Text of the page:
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July 2016

Linking Genotype to Clinical Phenotype in Multiple SclerosisIn Search of the Holy Grail

Author Affiliations
  • 1Department of Neurology, Yale School of Medicine, New Haven, Connecticut
  • 2Department of Neurology, Washington University in St Louis, St Louis, Missouri
  • 3Department of Immunobiology, Yale School of Medicine, New Haven, Connecticut

Copyright 2016 American Medical Association. All Rights Reserved. Applicable FARS/DFARS Restrictions Apply to Government Use.

JAMA Neurol. 2016;73(7):777-778. doi:10.1001/jamaneurol.2016.1227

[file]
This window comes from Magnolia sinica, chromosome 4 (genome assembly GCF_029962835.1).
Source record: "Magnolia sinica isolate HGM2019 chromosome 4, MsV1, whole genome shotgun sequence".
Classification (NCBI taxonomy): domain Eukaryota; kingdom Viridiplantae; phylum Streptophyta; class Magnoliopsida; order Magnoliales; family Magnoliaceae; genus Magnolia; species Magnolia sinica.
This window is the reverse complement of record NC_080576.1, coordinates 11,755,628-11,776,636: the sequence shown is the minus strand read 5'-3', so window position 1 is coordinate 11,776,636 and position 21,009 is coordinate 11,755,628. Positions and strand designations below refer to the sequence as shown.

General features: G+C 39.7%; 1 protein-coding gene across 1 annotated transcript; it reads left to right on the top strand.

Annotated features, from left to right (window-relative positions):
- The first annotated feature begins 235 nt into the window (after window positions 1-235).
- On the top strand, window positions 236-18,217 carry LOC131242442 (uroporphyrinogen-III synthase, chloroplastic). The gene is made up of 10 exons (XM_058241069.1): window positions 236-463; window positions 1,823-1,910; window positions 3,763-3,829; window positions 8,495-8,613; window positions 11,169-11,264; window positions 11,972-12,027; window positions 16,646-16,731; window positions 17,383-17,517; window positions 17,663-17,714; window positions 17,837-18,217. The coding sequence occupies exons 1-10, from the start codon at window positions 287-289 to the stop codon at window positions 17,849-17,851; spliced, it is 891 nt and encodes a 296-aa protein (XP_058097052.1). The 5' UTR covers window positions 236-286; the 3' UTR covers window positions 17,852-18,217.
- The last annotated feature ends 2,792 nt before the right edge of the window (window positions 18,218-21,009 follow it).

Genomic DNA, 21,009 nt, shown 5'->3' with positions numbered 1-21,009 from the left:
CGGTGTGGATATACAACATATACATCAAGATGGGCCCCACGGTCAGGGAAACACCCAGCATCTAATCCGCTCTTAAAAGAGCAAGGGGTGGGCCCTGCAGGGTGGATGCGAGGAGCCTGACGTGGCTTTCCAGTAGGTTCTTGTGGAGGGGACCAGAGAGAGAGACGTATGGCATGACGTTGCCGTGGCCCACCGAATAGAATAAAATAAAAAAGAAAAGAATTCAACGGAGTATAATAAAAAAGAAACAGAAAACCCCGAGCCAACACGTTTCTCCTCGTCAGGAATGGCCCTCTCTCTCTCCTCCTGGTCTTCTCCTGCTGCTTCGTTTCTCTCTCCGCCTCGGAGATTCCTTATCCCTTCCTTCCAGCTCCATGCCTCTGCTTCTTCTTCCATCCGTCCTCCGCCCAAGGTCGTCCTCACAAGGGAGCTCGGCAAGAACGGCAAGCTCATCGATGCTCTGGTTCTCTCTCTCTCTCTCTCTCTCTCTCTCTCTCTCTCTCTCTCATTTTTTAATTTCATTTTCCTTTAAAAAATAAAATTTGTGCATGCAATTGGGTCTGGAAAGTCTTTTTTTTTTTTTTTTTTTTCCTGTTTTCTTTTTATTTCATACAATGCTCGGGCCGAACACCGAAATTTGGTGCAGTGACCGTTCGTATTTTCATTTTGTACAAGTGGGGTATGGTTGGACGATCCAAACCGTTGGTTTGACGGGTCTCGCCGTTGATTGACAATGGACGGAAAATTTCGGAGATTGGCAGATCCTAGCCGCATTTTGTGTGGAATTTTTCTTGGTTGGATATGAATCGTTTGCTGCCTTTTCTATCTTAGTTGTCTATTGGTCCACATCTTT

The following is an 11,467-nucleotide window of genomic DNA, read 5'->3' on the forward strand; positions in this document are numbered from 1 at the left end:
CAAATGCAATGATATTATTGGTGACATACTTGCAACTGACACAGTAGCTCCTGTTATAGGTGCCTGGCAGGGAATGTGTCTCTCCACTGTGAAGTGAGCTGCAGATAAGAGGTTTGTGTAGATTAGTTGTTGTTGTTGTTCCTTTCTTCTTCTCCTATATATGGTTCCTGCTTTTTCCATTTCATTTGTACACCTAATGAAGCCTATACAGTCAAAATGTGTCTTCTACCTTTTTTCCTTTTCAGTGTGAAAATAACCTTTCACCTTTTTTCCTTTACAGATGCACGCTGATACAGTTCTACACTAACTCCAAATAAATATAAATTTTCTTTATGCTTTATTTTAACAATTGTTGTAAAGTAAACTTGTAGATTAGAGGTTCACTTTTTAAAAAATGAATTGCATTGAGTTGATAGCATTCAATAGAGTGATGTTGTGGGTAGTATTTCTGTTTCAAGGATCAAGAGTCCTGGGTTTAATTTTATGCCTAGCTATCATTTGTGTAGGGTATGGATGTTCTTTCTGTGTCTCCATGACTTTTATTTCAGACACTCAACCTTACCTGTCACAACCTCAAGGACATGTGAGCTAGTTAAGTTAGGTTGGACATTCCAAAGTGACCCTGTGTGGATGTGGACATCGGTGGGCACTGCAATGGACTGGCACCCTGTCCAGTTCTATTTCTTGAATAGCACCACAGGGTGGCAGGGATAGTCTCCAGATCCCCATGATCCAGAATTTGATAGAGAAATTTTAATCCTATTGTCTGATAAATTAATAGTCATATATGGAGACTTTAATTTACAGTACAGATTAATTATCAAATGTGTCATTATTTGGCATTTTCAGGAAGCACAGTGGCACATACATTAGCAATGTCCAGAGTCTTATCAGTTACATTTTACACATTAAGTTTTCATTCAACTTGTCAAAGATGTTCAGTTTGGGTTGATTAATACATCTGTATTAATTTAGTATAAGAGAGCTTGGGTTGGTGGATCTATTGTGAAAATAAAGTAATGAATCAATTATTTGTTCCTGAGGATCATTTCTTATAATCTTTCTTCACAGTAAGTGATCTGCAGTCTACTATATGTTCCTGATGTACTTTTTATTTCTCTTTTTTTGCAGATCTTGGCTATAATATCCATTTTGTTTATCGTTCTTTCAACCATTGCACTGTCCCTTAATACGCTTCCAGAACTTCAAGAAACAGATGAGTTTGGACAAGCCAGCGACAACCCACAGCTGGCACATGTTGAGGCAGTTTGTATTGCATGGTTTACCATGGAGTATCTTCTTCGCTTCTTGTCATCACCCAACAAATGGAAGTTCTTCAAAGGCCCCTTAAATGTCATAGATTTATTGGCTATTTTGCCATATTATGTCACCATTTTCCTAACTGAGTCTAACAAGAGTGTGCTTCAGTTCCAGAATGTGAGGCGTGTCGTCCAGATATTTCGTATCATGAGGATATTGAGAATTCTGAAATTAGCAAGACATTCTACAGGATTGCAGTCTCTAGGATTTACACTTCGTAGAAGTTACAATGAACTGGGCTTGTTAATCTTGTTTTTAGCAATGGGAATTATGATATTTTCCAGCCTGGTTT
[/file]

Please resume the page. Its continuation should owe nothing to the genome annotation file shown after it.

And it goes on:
The clinical heterogeneity associated with progression to disability remains one of the mysteries surrounding multiple sclerosis (MS) and can be a source of consternation to patients and physicians alike. Patients who appear neurologically comparable at diagnosis often have widely divergent disease courses: some progress rapidly and require assistance to ambulate within a few years; others experience few relapses and remain almost neurologically intact for decades. Many have hypothesized that the phenotypic variability of MS stems from underlying genetic differences between patients.

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